As a fan of more ambitious filmmaking, it’s always exciting to see what project British filmmaker Iain Softley is going to take on next. From a cyberpunk cult classic to a sci-fi piece set in a psychiatric institute to a hoodoo thriller set in Louisiana, it’s hard to predict the subject matter and setting of his films. For his most recent project, Trap For Cinderella, Softley took on the task of adapting Sébastien Japrisot’s novel of the same name, bringing it to his home country and providing his own spin on the dark thriller.
Recently, I had the opportunity to sit down with Iain for an exclusive 1 on 1 chat in honor of the film’s release. We discussed the process of adapting a novel, the use of identity as a theme in cinema, what drew him to the project and more!
Check out the full interview below, and enjoy.
We Got This Covered: What drew you to adapting this novel?
Iain Softley: I was gripped by the novel when I read it, the twists and turns of the plot, but also the way it got inside the heads of both girls. It was also very eloquent about the way that we often envy people or their lives, when if we were in their shoes, we might take a different view. In fact, the observation in the book that one’s unhappiness will not necessarily be solved by switching lives with some else, is a central theme of Wing’s of the Dove too.
WGTC: What was the reasoning behind modernizing it and setting it in London?
Softley: The initial reason was budgetary, because the original drafts I wrote were set in Paris and the South of France. As soon as I made the change I realized it was the right decision. In many way the Bohemian scene on London’s East End where much of the action takes place, is more like 60s Paris, where the book was set, than contemporary Paris is.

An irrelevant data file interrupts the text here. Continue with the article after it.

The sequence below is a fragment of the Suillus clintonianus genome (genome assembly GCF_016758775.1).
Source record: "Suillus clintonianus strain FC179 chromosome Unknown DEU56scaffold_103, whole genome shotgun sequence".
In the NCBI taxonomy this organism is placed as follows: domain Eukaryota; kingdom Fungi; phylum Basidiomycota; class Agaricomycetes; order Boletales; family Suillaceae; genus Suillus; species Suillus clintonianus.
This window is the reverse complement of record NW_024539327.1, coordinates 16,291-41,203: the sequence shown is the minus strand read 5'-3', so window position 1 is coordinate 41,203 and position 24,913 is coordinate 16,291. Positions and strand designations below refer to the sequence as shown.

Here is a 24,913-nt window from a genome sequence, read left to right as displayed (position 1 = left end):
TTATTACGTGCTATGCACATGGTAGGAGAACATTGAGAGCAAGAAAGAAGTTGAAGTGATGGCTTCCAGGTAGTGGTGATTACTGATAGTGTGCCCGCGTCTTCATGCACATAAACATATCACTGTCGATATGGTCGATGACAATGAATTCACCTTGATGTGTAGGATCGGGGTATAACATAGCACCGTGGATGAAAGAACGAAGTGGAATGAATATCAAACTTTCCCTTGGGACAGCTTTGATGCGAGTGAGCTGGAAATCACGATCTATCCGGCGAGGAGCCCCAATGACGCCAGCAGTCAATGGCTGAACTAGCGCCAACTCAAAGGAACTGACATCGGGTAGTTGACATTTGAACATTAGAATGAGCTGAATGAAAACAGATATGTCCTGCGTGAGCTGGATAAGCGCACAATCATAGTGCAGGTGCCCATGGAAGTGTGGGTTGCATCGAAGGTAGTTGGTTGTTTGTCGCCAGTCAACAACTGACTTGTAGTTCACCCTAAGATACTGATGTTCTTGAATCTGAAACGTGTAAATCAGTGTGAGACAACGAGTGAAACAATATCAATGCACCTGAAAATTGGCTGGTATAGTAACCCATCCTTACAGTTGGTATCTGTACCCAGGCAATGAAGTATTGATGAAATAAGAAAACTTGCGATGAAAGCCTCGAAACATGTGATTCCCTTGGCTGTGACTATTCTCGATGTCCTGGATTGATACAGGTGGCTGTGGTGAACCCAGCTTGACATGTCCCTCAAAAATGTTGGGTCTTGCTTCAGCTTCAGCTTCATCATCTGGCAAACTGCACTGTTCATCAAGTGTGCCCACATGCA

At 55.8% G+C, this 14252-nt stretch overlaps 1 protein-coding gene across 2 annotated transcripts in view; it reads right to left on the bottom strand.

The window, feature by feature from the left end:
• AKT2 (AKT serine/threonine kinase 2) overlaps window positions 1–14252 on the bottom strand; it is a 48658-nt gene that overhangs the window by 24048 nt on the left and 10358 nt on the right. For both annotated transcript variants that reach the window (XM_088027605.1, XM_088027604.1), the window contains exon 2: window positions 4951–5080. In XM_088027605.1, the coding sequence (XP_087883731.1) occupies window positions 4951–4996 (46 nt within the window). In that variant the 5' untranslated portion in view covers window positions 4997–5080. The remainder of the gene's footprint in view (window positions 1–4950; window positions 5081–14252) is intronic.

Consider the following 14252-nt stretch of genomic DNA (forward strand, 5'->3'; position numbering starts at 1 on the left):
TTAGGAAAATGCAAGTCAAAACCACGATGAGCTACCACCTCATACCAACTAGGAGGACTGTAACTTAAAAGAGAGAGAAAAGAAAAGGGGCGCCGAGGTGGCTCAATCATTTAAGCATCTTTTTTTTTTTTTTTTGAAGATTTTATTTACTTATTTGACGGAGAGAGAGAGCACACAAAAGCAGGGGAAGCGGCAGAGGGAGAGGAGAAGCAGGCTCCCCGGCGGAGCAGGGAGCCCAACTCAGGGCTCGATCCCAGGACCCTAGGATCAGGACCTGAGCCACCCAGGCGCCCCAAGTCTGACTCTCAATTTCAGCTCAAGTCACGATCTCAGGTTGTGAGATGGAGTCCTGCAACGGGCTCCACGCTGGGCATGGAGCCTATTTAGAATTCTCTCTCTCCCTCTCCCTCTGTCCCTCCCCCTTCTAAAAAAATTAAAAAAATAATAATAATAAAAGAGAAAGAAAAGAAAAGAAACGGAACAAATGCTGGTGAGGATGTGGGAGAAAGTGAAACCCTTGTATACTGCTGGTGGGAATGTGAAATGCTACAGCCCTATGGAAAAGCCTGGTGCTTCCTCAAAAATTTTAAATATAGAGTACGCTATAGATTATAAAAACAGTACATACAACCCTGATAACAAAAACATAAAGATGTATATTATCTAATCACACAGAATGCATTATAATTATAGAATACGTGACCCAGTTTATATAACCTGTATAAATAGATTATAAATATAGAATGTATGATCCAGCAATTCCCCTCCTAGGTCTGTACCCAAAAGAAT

It was also exciting making a contemporary film set in my hometown. All my other films that take place today are filmed elsewhere. It also meant that we could make a film that was very immediate in the way it reflected the world in which it was set. Often we shot on the streets with members of the public.
WGTC: Were there any specific challenges you had with adapting the novel? I especially feel like it couldn’t have been easy to find the proper balance when handling the flashbacks.
Softley: I made a very loose adaptation of the novel. I really only became confident in the script when I made it about people that I’ve known who were close to me and who were similar to the main characters. A number of scenes in the film are not from the book at all but are taken from situations that I have observed first hand.
WGTC: Do you like directing off something you’ve written better than taking on someone else’s script?
Softley: There are advantages to both. With a script I’ve written, I’ve visualized the scene in the process of writing it. So the shooting is easier. With a script from someone else, I always want to get to the same place of having the film in my head before shooting, but there is something to be said for coming at the material fresh. There is a different clarity, to do with getting a sense the first time you read it of how it will work on an audience.